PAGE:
Yeah, I've been looking in vain for many of the much ballyhooed *new* guns to make it down here where I'm at too. I was surprised to see this LCP turn up. I suspected that my "better half" would be interested, because she had been looking at slim concealable semi-autos for on-the-body-carry guns, and expressed interest in Kel-Tecs too. I put money down on it because I knew it would sell quick, and there are apparently many pre-ordered by distributors.
ELB: fwiw, the Ruger factory manual insists that no other magazine is compatible with the LCP, which I initially read and exclaimed, "well, duh!" and did not at first understand until I read your inquiry up post. Then I said, "Oh, perhaps this is meant to dissuade using Kel-Tec magazines...Or something." They are six shot steel mags, with a plastic follower and a polymer magazine floorplate, stamped with ".380" on one side and a Ruger phoenix on the other.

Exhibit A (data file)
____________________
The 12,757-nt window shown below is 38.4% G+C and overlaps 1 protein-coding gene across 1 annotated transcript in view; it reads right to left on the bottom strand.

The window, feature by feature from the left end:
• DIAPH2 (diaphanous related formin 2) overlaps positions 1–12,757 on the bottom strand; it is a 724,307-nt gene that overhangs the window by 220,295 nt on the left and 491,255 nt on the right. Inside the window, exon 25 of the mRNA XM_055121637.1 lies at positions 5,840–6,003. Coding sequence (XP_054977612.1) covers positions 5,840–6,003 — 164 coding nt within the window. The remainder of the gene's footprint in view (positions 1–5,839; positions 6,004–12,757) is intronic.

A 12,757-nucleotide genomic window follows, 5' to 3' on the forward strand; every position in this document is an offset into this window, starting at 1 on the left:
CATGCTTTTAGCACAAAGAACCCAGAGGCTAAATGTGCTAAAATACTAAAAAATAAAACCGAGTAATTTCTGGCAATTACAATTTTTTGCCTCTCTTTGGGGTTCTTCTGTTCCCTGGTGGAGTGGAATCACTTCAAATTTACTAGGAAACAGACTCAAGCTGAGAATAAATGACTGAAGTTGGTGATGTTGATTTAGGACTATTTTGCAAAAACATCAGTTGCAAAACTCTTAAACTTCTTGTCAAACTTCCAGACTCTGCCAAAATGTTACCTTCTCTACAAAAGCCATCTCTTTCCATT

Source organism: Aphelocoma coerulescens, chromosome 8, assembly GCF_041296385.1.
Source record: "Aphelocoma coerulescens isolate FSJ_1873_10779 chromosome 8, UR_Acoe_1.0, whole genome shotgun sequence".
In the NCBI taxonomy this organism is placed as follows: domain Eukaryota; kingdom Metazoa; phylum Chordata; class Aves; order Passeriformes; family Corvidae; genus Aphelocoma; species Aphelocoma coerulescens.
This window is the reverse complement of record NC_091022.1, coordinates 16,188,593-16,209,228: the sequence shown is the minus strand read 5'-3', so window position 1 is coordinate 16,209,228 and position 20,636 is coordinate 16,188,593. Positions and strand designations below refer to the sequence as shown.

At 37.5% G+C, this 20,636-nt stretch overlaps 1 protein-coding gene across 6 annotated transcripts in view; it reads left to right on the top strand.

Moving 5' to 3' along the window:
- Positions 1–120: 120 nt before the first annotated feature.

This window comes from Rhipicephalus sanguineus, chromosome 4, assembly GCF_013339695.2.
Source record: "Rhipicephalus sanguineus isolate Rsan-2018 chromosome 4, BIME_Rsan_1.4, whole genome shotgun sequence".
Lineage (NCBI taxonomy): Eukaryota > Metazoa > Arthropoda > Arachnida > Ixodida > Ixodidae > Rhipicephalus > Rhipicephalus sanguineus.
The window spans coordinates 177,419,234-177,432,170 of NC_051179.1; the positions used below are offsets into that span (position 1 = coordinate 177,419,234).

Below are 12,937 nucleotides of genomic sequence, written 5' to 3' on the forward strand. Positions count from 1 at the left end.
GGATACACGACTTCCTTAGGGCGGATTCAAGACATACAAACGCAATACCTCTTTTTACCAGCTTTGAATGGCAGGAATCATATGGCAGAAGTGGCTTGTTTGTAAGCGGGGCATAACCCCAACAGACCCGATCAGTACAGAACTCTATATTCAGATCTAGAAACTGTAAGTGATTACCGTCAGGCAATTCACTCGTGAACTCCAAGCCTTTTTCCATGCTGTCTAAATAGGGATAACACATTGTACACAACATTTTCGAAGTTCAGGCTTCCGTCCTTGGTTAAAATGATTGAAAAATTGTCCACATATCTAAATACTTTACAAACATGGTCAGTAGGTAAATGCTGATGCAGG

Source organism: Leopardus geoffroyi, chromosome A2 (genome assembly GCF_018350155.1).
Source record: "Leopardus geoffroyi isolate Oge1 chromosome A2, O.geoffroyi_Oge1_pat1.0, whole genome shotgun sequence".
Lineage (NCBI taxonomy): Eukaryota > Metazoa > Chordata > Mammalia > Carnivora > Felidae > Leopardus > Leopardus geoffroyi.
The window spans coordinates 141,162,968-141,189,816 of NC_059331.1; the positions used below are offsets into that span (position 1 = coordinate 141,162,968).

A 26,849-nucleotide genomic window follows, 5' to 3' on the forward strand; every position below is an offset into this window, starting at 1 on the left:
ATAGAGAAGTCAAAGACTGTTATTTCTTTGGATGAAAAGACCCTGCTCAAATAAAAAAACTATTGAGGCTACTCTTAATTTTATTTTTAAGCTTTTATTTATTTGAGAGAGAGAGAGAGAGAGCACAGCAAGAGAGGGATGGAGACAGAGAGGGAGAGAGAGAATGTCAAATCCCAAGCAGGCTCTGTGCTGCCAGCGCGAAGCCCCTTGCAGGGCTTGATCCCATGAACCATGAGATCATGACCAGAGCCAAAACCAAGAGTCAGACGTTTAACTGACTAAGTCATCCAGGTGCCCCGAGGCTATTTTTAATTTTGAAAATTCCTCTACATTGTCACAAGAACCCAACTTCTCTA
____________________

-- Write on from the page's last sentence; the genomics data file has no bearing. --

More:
She handled it after hearing my reservations and whatnot about short barrels and .380 caliber's shortcomings and so forth, but decided to give it a try in spite of the drawbacks. Every firearm choice presents a series of trade-offs. Now that we've shot it, with both ball and jhp ammo from three different manufacturers, there is more confidence in it, if not the .380 round. On the one hand, Ruger marketing is accurate in more ways than one: "lightweight compact pistol" indeed. It is a glock-like polymer point-and-shoot bullet launcher that is conducive to point shooting because of the tiny sights. On the other hand, it is light, small, and compact so it can be carried unobtrusively just about anyplace, and kept well out of sight, but is available if needed. Judging from the exploded parts diagram, it would seem that the LCP is made up of only 35 parts. Other than that, I don't have much to add about it that hasn't been addressed elsewhere. I'll see how it performs later at more extended range sessions and post further results.